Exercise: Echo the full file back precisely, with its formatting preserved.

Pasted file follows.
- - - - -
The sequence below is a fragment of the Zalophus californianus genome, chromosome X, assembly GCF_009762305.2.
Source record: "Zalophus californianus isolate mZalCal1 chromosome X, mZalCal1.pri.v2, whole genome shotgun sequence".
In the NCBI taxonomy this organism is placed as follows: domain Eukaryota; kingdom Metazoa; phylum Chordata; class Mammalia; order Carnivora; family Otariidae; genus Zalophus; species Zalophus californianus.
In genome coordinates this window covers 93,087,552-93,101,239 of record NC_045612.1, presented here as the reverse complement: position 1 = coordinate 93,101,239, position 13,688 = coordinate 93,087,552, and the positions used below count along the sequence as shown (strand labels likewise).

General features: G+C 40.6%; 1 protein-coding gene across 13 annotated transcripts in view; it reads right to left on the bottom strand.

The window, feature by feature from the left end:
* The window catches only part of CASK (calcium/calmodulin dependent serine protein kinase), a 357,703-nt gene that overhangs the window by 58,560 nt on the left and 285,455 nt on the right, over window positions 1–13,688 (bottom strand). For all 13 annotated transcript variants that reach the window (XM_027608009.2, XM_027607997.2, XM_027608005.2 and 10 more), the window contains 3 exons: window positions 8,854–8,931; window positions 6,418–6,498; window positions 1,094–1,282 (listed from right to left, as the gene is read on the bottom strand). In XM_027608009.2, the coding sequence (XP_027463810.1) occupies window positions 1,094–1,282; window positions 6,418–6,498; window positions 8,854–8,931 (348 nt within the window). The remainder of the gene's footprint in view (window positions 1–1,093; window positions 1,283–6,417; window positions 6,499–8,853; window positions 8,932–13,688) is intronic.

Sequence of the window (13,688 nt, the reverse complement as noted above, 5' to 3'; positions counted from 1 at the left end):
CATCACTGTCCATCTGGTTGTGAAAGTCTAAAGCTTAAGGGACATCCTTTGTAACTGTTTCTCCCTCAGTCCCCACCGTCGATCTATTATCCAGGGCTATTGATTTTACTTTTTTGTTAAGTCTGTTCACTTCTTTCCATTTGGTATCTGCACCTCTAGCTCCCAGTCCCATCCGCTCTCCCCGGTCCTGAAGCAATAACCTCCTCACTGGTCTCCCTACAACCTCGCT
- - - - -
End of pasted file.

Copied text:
The sequence below is a fragment of the Zalophus californianus genome, chromosome X, assembly GCF_009762305.2.
Source record: "Zalophus californianus isolate mZalCal1 chromosome X, mZalCal1.pri.v2, whole genome shotgun sequence".
In the NCBI taxonomy this organism is placed as follows: domain Eukaryota; kingdom Metazoa; phylum Chordata; class Mammalia; order Carnivora; family Otariidae; genus Zalophus; species Zalophus californianus.
In genome coordinates this window covers 93,087,552-93,101,239 of record NC_045612.1, presented here as the reverse complement: position 1 = coordinate 93,101,239, position 13,688 = coordinate 93,087,552, and the positions used below count along the sequence as shown (strand labels likewise).

General features: G+C 40.6%; 1 protein-coding gene across 13 annotated transcripts in view; it reads right to left on the bottom strand.

The window, feature by feature from the left end:
* The window catches only part of CASK (calcium/calmodulin dependent serine protein kinase), a 357,703-nt gene that overhangs the window by 58,560 nt on the left and 285,455 nt on the right, over window positions 1–13,688 (bottom strand). For all 13 annotated transcript variants that reach the window (XM_027608009.2, XM_027607997.2, XM_027608005.2 and 10 more), the window contains 3 exons: window positions 8,854–8,931; window positions 6,418–6,498; window positions 1,094–1,282 (listed from right to left, as the gene is read on the bottom strand). In XM_027608009.2, the coding sequence (XP_027463810.1) occupies window positions 1,094–1,282; window positions 6,418–6,498; window positions 8,854–8,931 (348 nt within the window). The remainder of the gene's footprint in view (window positions 1–1,093; window positions 1,283–6,417; window positions 6,499–8,853; window positions 8,932–13,688) is intronic.

Sequence of the window (13,688 nt, the reverse complement as noted above, 5' to 3'; positions counted from 1 at the left end):
CATCACTGTCCATCTGGTTGTGAAAGTCTAAAGCTTAAGGGACATCCTTTGTAACTGTTTCTCCCTCAGTCCCCACCGTCGATCTATTATCCAGGGCTATTGATTTTACTTTTTTGTTAAGTCTGTTCACTTCTTTCCATTTGGTATCTGCACCTCTAGCTCCCAGTCCCATCCGCTCTCCCCGGTCCTGAAGCAATAACCTCCTCACTGGTCTCCCTACAACCTCGCT